Wrapper programs are usually written with a priori knowledge of the structure of the Web page and the location of the data being extracted from the Web page. Some wrapper languages require the use of absolute HTML paths that point to the data item to be extracted. An absolute path describes the navigation down an HTML tree, starting from the top of the tree (<HTML> tag) and proceeding towards child nodes that contain the data to be extracted. The path is made absolute by the fact that it specifically delineates a specific path to the data by listing tag names expected to be seen in the tree and their positions. For instance, an absolute path to the third table, first row, and second column in an HTML document could be expressed as:

/HTML/BODY/TABLE[3]/TR[1]/TD[2].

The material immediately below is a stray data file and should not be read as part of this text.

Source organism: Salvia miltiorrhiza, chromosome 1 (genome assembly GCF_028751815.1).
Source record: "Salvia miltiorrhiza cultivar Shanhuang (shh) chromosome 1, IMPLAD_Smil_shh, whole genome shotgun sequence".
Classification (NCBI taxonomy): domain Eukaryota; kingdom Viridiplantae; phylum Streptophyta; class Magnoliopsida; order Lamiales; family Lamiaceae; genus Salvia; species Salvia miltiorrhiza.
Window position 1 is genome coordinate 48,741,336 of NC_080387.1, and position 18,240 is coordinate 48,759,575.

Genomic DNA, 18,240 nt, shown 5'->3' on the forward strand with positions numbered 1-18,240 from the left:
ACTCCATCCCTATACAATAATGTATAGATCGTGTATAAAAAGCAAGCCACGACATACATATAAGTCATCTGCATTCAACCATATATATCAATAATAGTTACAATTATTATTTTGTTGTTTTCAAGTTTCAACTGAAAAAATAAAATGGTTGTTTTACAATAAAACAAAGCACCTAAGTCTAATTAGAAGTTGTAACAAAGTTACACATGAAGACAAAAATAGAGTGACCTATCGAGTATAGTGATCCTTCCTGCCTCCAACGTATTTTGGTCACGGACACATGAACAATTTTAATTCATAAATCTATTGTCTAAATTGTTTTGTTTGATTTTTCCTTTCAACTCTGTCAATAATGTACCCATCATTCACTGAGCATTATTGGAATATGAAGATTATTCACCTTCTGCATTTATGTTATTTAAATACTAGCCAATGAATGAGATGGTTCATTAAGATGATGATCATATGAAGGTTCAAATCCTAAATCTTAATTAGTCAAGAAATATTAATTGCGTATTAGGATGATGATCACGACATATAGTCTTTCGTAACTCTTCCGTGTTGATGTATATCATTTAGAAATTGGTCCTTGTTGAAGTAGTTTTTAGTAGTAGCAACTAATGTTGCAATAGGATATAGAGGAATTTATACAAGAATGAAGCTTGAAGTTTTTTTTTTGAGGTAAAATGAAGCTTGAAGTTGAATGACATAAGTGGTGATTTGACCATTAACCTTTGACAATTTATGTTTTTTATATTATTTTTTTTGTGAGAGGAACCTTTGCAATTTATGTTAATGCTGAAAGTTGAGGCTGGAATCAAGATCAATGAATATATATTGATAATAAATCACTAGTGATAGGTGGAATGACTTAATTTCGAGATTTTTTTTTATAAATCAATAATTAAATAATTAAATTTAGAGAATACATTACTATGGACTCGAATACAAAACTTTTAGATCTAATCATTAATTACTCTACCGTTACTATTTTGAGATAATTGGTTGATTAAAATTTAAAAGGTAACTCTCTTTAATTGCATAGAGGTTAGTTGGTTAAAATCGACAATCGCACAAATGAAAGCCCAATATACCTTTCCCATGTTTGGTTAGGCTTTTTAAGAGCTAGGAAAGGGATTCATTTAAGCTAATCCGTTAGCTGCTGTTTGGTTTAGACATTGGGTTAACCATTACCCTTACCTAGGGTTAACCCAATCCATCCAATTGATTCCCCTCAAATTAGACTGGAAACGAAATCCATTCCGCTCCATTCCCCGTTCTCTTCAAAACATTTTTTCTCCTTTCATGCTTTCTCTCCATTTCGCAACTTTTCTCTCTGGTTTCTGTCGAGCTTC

However, the absolute path approach is likely to fail when the target HTML page changes. The most common change performed during Web site maintenance is changing the positioning of items on the page. New content (e.g. advertising) is frequently added to a page or existing content is moved to a new location on the page. This changes the absolute location of tags and renders useless the absolute HTML path which has been established. For this reason, it is important to establish the location of data items independently of their absolute paths. However, a wrapper program written with absolute paths no longer contains the formatting information of the document, which makes this impossible. This means it is necessary to constantly update the wrapper's absolute path for a particular Web site each time a change is made in the target Web page, a process which is both costly and time consuming.